The plurality of truth

This is a critical analysis of Raimon Panikkar’s text “THE PLURALISM OF TRUTH” – the text can be accessed here (

Raimon Panikkar starts off his 1990 article on the pluralism of truth by reminding us why tolerating, nay, accepting each other’s culture and religion is now more important than ever; he highlights that for the first time in human history people from a variety of different cultures now share geographical locations rather than living far apart. Since the publishing of this article I would also add that due to the advancement of technology and the internet people of different cultures now interact with each other more frequently. As a result of these interactions we need some level of understanding of others’ cultures. However Panikkar argues that we claim to understand by “overstanding”, that is that in our mind we superimpose our own categories and superstructures to the subject we are trying to understand and see ourselves as superior. To me this seems like Panikkar is trying to argue that everyone judges and understands others’ cultures in an ethnocentric manner. Panikkar then questions the idea of a singular global culture that everyone can fit into, he argues that it is not possible as different ranges of extremes cannot fit into a society peacefully and that it would be impossible for people living in such a society to understand the universal range of human experience.

Panikkar then states that our society, I am assuming he is referring to western culture, is yet to achieve cultural and religious pluralism and that we have only become aware of plurality – that is that we recognise that different cultures and religions exist. Panikkar also argues that we are yet to achieve pluriformity – that’s to say we do not view all cultures and religions to be equal and believe that some are superior to others. However before we can arrive at Pluralism, Panikkar states that, we need to accept perspectivism and relativity. Perspectivism is used to describe the fact that humans interpret world in different ways; Panikkar then defines relativity as something that “tells us that everything depends on a set of collations in which that particular case, statement, fact, or situation can be expressed, and also falsified, verified or whatever. It abolishes any kind of absolutistic claim”.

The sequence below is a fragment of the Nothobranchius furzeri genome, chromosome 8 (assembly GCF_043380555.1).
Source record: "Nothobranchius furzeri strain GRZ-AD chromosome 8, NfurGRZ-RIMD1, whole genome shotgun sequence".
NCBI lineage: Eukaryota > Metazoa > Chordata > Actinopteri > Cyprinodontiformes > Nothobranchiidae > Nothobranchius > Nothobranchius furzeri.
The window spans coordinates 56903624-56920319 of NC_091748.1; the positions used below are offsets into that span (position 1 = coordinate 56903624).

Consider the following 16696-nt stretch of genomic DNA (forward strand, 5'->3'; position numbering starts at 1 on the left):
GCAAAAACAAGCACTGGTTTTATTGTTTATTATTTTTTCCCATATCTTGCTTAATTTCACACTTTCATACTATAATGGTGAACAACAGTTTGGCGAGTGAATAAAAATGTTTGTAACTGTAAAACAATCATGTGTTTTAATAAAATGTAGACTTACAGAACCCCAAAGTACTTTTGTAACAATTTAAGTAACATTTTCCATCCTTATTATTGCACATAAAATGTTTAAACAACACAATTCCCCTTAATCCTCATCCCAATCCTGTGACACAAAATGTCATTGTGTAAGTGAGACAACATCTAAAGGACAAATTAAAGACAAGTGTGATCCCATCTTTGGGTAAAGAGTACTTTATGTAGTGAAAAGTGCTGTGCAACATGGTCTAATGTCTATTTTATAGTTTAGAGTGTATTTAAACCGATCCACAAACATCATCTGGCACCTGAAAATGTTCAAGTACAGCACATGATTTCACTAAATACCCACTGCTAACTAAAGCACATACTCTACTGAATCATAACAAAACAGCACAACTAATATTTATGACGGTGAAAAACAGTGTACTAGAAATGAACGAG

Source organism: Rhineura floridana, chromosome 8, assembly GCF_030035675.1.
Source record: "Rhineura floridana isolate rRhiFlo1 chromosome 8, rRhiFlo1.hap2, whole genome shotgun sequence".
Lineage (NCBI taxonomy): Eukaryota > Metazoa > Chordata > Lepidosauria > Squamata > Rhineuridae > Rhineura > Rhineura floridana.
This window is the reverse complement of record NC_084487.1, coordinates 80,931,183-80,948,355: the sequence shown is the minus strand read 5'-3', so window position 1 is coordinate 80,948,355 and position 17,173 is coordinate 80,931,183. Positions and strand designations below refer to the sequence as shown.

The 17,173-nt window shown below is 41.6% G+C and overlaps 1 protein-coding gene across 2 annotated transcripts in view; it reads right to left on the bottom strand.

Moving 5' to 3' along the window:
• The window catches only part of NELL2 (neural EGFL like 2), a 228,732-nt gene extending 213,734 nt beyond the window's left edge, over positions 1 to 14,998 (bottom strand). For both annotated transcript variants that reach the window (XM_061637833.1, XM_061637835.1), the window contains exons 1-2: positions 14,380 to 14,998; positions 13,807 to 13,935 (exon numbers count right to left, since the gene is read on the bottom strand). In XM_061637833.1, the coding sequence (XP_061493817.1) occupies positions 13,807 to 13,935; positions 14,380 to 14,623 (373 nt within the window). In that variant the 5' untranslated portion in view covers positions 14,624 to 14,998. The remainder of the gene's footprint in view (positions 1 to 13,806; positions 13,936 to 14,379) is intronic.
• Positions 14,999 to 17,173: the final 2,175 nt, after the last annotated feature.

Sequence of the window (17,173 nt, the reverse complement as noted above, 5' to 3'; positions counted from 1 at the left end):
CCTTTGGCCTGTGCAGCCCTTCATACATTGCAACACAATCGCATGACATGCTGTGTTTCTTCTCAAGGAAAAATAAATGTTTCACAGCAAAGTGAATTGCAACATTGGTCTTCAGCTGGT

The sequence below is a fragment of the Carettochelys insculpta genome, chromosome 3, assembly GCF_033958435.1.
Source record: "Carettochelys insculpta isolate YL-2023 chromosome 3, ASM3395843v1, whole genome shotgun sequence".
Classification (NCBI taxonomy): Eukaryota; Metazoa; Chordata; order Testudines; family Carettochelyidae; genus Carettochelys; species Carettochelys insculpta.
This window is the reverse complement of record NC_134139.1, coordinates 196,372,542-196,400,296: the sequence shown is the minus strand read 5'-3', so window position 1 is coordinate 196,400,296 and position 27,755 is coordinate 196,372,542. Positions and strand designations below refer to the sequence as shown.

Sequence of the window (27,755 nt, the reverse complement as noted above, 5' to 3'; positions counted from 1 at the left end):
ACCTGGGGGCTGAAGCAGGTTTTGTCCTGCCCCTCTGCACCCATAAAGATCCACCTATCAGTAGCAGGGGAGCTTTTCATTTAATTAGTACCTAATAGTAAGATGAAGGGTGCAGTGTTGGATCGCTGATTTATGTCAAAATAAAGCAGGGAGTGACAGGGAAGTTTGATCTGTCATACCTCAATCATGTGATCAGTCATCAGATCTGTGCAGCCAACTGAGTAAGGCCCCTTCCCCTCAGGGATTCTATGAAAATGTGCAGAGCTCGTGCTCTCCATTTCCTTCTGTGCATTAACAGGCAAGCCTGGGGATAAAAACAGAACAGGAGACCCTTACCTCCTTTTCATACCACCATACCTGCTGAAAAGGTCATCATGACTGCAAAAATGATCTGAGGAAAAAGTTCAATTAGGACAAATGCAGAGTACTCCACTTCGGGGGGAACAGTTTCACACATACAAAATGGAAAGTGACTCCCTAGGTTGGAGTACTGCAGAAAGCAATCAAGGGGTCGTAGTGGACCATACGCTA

This is where one of my first issues with Panikkar’s writing arise (perhaps due to my lack of knowledge on the subject) – He stated earlier in his paper that cultural and religious pluralism cannot be separated, I do not believe this is true; many aspect culture may be influenced by religion and vice versa however they are sparable. For example, if a Chinese Christian converted to Buddhism he/she did not change their culture – they only changed their religion; if they then moved to America and started dressing like American locals then he/she did lose a portion of their culture. The reason I wanted to highlight this is because I do not think true religious pluralism, that is achieving perspectivism and relativity, between all religions in a given society is possible as religion tends to make absolutistic claims which violate the law of non-contradiction.

Panikkar did foresee the above argument as he does mention that “pluralism does not deny the function of the logos and its inalienable rights. The principle of non-contradiction, for instance, cannot be eliminated. But pluralism belongs also to the order of mythos.” However I do not think this is a completing argument as it is not logical. Panikkar then finishes off the article by stating that religious, as I do not believe this statement is true of all aspects of life, truth is subjective and can only be understood tradition that elaborated it. This article makes me think that religious pluralism is not possible unless everybody accepts that their belief, read absolutistic religious claims, may be wrong.

Reference list:


This is an altered version of an assignment submitted for human rights studies.


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